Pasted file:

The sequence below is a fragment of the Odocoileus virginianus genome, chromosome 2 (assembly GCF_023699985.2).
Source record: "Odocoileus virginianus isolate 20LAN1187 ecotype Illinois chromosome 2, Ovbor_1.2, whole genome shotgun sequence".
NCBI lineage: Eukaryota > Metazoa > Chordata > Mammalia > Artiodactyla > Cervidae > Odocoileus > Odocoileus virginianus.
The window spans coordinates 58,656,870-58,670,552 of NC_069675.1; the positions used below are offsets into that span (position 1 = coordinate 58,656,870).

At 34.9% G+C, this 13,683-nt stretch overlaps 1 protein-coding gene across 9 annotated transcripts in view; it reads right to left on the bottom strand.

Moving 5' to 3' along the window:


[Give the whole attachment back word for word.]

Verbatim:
The sequence below is a fragment of the Odocoileus virginianus genome, chromosome 2 (assembly GCF_023699985.2).
Source record: "Odocoileus virginianus isolate 20LAN1187 ecotype Illinois chromosome 2, Ovbor_1.2, whole genome shotgun sequence".
NCBI lineage: Eukaryota > Metazoa > Chordata > Mammalia > Artiodactyla > Cervidae > Odocoileus > Odocoileus virginianus.
The window spans coordinates 58,656,870-58,670,552 of NC_069675.1; the positions used below are offsets into that span (position 1 = coordinate 58,656,870).

At 34.9% G+C, this 13,683-nt stretch overlaps 1 protein-coding gene across 9 annotated transcripts in view; it reads right to left on the bottom strand.

Moving 5' to 3' along the window: